Poetic Influence – when it involves two strong, authentic poets, – always proceeds by a misreading of the prior poet, an act of creative correction [redescribing] that is actually and necessarily a misinterpretation. The history of fruitful poetic influence, which is to say the main tradition of Western poetry since the Renaissance, is a history of anxiety and self-saving caricature, of distortion, of perverse, willful revisionism without which modern poetry as such could not exist. (30)
The notion of redescription thus allows us to somehow hold in our minds the paradox that there is no precedent for a Shakespeare, a Whitman, or an Ashbery, just as there is no Shakespeare, Whitman or Ashbery without the tradition they inherited. The same can be said of other world-changers, figures like Einstein or a Darwin; or as Rorty writes,
Hobbes did not have theological arguments against Dante’s world-picture; Kant had only a very bad scientific argument for the phenomenal character of science; Nietzsche and James did not have epistemological arguments for pragmatism. Each of these thinkers presented us with a new form of intellectual life, and asked us to compare its advantages with the old. (qtd. in Voparil 35)
But redescription, as Voparil points out, is not just a “method of inquiry”: citing Rorty, he writes, “’speaking differently, rather than arguing well,’ on [Rorty’s] view is ‘the chief instrument of cultural change.’ In a word, redescription is political; redescriptions have the power to change our minds” (35). Here is Rorty, writing about redescription in Contingency, Irony, and Solidarity:
The method is to redescribe lots and lots of things in new ways, until you have created a pattern of linguistic behavior which will tempt the rising generation to adopt it, thereby causing them to look for appropriate new forms of nonlinguistic behavior, for example, the adoption of new scientific equipment or new social institutions. (9)
An awareness of this method is an awareness, Rorty might say, of the contingency of language – that language has no intrinsic nature – and therefore of “a picture of intellectual and moral progress as a history of increasingly useful metaphors rather than of increasing understanding of how things really are” (Contingency 9).
We find this sentiment – that intellectual and moral progress happens as a result of new vocabularies replacing old vocabularies – articulated over and over in Ashbery’s poetry. In fact, I would hazard the argument that, in the terms of William James, metaphoric redescription is in Ashbery’s “voluntary thinking” a “topic or subject about which all the members of the thought involve” (259). James goes on to write in his Principles that
Half the time this topic is a problem, a gap we cannot yet will with a definite picture, word, or phrase, but which, in the manner described some time back, influences us in an intensively active and determinate psychic way. Whatever may be the images and phrases that pass before us, we feel their relation to this aching gap. To fill it up is our thought’s destiny. Some bring us nearer to that consummation. Some the gap negates as quite irrelevant. Each swims in a felt fringe of relations of which the aforesaid gap is the term. Or instead of a definite gap we may merely carry a mood of interest about with us. Then, however vague the mood, it will still act in the same way, throwing a mantle of felt affinity over such representations, entering the mind, as suits it, and tingeing with the feeling of tediousness or discord all those with which it has no concern. (259)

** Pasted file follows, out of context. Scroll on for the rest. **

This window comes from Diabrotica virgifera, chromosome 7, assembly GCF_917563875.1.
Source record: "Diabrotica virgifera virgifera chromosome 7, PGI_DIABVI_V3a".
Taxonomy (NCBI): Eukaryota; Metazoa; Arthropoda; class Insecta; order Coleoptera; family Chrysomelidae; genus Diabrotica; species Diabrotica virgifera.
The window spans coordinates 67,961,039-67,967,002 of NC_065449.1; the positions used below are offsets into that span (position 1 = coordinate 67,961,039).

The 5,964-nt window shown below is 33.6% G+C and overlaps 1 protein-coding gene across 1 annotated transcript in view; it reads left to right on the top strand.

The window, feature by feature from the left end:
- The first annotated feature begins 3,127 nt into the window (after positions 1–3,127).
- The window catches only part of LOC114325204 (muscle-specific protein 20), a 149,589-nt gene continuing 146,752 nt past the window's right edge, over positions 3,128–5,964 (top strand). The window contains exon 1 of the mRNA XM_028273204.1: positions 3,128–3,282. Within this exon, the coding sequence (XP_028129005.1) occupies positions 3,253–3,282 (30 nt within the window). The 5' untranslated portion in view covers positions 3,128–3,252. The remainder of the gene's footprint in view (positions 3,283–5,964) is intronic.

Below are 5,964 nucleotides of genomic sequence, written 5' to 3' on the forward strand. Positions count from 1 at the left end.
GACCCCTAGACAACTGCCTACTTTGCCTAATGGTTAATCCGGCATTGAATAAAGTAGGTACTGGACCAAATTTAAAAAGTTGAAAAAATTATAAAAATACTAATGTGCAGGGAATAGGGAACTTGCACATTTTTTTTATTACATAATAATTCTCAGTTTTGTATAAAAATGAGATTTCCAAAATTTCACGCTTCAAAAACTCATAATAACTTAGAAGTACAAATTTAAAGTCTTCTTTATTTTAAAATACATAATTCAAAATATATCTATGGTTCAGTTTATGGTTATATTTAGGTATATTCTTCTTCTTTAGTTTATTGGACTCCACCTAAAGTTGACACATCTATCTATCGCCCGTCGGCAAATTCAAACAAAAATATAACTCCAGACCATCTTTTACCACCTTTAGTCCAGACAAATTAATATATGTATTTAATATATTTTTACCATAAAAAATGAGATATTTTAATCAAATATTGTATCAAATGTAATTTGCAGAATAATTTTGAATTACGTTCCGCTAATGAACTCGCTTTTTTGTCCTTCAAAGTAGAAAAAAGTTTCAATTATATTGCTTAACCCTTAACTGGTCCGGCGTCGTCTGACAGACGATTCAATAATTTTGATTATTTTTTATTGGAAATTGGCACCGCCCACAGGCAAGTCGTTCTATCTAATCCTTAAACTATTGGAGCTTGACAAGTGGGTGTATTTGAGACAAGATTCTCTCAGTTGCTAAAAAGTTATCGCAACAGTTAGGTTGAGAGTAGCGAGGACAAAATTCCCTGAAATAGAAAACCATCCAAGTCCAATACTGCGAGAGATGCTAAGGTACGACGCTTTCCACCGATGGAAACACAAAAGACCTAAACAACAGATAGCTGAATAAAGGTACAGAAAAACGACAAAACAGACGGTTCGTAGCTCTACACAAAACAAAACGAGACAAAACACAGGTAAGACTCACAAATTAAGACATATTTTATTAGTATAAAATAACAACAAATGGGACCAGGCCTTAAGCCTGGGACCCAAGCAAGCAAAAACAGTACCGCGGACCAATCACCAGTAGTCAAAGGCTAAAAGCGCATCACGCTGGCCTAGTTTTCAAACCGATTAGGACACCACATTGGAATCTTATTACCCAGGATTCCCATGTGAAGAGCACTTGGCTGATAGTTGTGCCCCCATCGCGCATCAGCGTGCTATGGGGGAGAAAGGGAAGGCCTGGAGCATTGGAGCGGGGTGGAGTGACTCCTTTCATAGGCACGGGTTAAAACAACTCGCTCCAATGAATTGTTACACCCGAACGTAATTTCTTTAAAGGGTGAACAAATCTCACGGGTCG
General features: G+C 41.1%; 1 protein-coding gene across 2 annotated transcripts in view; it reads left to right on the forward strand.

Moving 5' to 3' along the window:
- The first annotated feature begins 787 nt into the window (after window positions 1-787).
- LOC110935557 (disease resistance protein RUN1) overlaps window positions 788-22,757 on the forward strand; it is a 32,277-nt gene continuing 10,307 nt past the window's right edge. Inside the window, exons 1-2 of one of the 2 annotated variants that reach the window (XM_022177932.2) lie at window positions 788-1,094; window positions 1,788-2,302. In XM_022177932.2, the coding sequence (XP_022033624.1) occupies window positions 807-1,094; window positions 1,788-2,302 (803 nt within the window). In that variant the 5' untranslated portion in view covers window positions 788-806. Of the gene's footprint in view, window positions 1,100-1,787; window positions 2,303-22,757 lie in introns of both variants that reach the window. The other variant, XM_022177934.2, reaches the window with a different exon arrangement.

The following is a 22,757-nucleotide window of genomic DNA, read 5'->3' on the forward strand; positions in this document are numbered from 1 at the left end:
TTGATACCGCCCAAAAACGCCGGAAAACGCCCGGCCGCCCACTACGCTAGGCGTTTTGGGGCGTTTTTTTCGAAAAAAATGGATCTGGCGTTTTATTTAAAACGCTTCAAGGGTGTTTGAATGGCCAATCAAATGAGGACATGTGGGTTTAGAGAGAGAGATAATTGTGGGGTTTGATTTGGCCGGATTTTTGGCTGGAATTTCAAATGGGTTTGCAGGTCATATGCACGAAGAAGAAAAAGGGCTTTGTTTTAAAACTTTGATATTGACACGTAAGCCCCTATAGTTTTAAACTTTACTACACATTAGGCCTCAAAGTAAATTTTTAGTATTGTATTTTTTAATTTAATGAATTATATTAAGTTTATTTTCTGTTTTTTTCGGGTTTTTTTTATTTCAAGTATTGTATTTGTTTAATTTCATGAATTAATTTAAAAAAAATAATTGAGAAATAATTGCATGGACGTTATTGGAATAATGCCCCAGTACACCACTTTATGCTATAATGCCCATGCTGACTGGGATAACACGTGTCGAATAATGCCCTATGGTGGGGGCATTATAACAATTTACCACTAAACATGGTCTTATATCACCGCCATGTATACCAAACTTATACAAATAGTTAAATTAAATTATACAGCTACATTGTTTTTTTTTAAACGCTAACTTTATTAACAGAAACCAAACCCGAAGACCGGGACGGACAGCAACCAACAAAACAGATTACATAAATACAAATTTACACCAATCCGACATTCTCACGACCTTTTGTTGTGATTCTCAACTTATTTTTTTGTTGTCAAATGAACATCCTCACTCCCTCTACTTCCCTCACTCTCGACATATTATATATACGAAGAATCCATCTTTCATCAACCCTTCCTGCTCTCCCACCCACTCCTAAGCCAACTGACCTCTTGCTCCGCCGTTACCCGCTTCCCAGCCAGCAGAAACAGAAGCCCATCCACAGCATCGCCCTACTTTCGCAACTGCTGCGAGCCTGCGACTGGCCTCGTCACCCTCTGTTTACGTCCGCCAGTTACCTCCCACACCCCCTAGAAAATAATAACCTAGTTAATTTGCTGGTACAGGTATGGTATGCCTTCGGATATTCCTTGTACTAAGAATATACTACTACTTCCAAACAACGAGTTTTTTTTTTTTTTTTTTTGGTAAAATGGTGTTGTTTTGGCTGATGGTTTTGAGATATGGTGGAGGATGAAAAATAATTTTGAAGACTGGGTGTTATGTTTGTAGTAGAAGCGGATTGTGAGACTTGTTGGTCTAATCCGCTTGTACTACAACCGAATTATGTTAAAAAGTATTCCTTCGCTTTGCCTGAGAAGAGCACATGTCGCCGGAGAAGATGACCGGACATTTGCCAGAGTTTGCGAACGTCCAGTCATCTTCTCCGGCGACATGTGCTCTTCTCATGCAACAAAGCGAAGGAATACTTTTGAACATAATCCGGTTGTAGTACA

Again, notice how James, through his own metaphoric redescription, enlarges our understanding about what our individual interests mean, how they feel, how they operate within the idiosyncratic consciousness that forms the matrix of our deeply private selves. This is exactly what Ashbery achieves in his greatest works, for his poems make redescription their content, even as their form and process enact redescription as their primary way of unfolding.
Metaphoric redescription is in Ashbery’s earliest “self-portrait” in Some Trees, in “The Picture of Little J.A. in a Prospect of Flowers,” where he writes,
Still, as the loveliest feelings
Must soon find words, and these, yes,
Displace them, so I am not wrong
In calling this comic version of myself
The true one. (14)
It’s in “Illustration,” also in Some Trees:
Much that is beautiful must be discarded
So that we may resemble a taller
Impression of ourselves. (25)
The sense of the new replacing the old can be found in The Tennis Court Oath, in “White Roses”:
So put away the book,
The flowers you were keeping to give someone:
Only the white, tremendous foam of the street has any importance,
The new white flowers that are beginning to shoot up about now. (66)
And the sense of the contingency of language can be found at the opening of “A Last World”:
These wonderful things
Were planted on the surface of a round mind that was to become our present time.
The mark of things belongs to someone
But if that somebody was wise
Then the whole of things might be different
From what it was thought to be in the beginning, before an angel bandaged the field glasses. (83)
We find the sentiment that there are no neutral starting points for thought in “The Eccliast” in Rivers and Mountains: “There was no life you could live out to it end / And no attitude which, in the end, would save you” (135). And perhaps one of the most famous of Ashbery’s “utterances” in terms of new vocabularies replacing old vocabularies can be found in “Clepsydra,” in a passage which reads,
Of utterance is the true one; likewise none are true,
Only is the bounding from air to air, a serpentine
Gesture which hides the truth behind a congruent